I don’t like Common Core, but it’s not enough. One school board member isn’t going to stop it, or whatever other name they place on it. Brill does see problems with Common Core, FCATs, etc. Her knowledge and energy will be more effective at managing how to deal with it. At the same time she’s ready to handle all the other issues our school board will confront. And she has the personality to get along with others and work through things.
Ideologically I line up more with Hartman. But you don’t win elections because of a higher power. You win them by planning ahead and figuring out how you’re going to reach the voters with your message. Those same methods help you get results when you do get elected. Brill is more ready to get things done. Like many first-time candidates Hartman did not understand how difficult it would be. And that makes you wonder how effective he would be if he won.
Practically speaking, Brill is going to win this election easily. I hope Hartman runs again, either for school board or another office. I’d love to help him in that next race.

West Boca Porn Star (and Math Tutor) Runs for School Board

dave-mechWell that was interesting. Yesterday I sat down with school board candidate David Mech at Jon Smith Subs in Mission Bay Plaza. Mr. Mech has a math tutoring business in West Boca. He became motivated to get his political message out when the school district took his sign down because of his past history as an actor in the adult entertainment industry. He’s suing the district over that. Various media have picked up on this story not because of Mech’s policy views but also because of his past.
We were more interested in policy issues and his candidacy so we focused on that in our conversation (for those with other interests the porn-related information is at the bottom of the article).
He’s very likeable and he makes some sense. Mech is well educated, smart, and his views on schools are thoughtful and interesting.
But it became apparent early in the conversation that Mech is not trying to win the school board race. He doesn’t know what his district lines are, how many voters are in his district, and has no plan to get his campaign message out to the voters in the district other than getting media attention due to his previous career. He wasn’t even sure how many seats there are on the board. There are all things a serious candidate should know.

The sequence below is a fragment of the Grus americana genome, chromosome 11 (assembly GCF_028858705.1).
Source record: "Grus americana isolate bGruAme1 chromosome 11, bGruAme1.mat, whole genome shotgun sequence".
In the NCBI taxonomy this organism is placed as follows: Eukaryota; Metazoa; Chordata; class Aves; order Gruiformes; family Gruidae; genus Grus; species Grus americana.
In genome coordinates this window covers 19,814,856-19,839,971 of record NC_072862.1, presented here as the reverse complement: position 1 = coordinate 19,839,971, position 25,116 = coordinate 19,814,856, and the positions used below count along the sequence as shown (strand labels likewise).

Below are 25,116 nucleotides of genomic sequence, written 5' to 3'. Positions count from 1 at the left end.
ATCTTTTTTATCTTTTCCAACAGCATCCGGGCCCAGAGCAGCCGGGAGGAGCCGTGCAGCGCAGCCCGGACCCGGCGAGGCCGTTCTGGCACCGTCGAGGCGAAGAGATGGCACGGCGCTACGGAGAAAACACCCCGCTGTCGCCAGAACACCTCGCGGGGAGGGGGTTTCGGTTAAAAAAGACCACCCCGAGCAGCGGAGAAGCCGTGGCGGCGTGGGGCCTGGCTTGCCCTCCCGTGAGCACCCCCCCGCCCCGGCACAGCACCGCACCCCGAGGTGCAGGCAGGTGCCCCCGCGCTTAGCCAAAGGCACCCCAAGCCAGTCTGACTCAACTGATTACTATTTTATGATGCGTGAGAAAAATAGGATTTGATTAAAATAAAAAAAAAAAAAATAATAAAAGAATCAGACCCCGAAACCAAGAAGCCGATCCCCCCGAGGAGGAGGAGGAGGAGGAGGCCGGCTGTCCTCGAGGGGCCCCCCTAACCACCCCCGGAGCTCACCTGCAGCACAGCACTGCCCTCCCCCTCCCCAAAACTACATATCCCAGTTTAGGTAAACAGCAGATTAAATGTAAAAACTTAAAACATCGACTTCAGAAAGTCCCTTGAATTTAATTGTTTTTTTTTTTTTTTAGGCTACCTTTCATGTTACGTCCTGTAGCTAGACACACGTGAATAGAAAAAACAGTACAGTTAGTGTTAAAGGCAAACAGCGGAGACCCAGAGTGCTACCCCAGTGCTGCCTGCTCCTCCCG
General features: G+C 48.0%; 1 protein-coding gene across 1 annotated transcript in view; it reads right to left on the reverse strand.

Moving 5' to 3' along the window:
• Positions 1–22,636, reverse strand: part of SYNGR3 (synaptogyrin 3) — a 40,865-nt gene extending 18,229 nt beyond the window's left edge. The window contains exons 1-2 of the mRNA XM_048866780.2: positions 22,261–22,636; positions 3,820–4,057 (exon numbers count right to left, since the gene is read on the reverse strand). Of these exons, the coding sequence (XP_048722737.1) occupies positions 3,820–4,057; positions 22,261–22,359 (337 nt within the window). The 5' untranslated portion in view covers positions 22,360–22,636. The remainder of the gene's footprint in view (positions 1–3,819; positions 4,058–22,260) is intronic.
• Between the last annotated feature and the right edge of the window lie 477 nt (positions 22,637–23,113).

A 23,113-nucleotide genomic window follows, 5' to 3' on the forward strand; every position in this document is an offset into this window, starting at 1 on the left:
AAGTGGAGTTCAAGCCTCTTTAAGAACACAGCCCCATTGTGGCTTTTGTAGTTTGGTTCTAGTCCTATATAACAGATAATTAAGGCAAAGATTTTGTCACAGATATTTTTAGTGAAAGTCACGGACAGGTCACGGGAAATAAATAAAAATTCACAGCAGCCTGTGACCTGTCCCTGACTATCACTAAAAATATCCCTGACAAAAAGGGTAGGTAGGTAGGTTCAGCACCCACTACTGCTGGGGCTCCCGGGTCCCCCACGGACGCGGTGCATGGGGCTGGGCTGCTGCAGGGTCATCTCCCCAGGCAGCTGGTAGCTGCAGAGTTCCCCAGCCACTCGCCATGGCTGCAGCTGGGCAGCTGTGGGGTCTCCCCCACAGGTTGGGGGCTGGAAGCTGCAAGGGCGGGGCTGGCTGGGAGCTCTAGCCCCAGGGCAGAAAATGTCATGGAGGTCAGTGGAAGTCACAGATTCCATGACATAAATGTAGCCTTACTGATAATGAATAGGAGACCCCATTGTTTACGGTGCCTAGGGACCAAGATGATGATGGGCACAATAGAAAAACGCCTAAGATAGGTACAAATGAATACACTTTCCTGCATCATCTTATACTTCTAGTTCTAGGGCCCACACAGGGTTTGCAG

We’ve figured out some of that. He’s running for District 3, which runs north from Clint Moore and west of Military Trail. There are seven seats, so that works out to less than 200,000 residents per district.
Instead Mech says he’s trying to get a message out about issues. Unfortunately his message might be too complicated for the level of attention he’s going to get. He mentioned five general topics: Technology, Innovation, Equality, Sex Education, and Secular Values.
I like some of his suggestions, such as a pilot program incorporating Khan Academy. However, much of what he talked about seemed out of touch with voters. His “equality” issue is not about disparate treatment of students based on race, ethnicity, gender or sexual orientation, but rather about employment protection for teachers and other staff who have made “lawful lifestyle choices” such as working in porn or just having sexy pictures on the internet that might of been on websites like fullhdxxx. Is this something that motivates voters?
He complained that the incumbent in the race is wasting time pushing for a parent dress code for school events. While there are certainly bigger issues, her idea is probably more important to more voters than his “equality for sexy teachers” issue.
Even though he works with kids in our schools, he was not familiar with many of the concerns I’ve heard from other parents and experienced ourselves. He was only marginally aware of the magnet schools and choice programs, or disciplinary problems plaguing some of our schools. He was unaware of textbook quality concerns or homework loads.
Despite those criticisms, I like the guy, particularly his experience as a math tutor and his obvious mathematical competence. There’s a shortage of that in the education establishment. If I lived in the district I’d probably vote for him just because it would be nice to see if he could shake things up a bit. And the district pretty clearly screwed him when they took his sign down, a clear violation of his First Amendment rights and maybe the plot of his next adult film.
Speaking of which, for those more interested in his career in adult entertainment, Mech operated under the stage name Dave Pounder. He published a book last year under that pseudonym, Obscene Thoughts: Obscene Thoughts: A Pornographer’s Perspective on Sex, Love, and Dating. He’s also done a documentary, Risky Business: A Look Inside America’s Adult Film Industry, as Dave Mech:

Risky Business: A Look Inside America’s Adult Film Industry – Trailer from Shorts Sandals Entertainment on Vimeo.

As best we can tell Mech appeared in over 100 adult films and directed over 100 titles for outfits such as BangBros.com. Titles of his films include the 18 with Proof series, Teenage Delinquents (we might have to use that for one of our crime articles), and I Scored a Soccer Mom.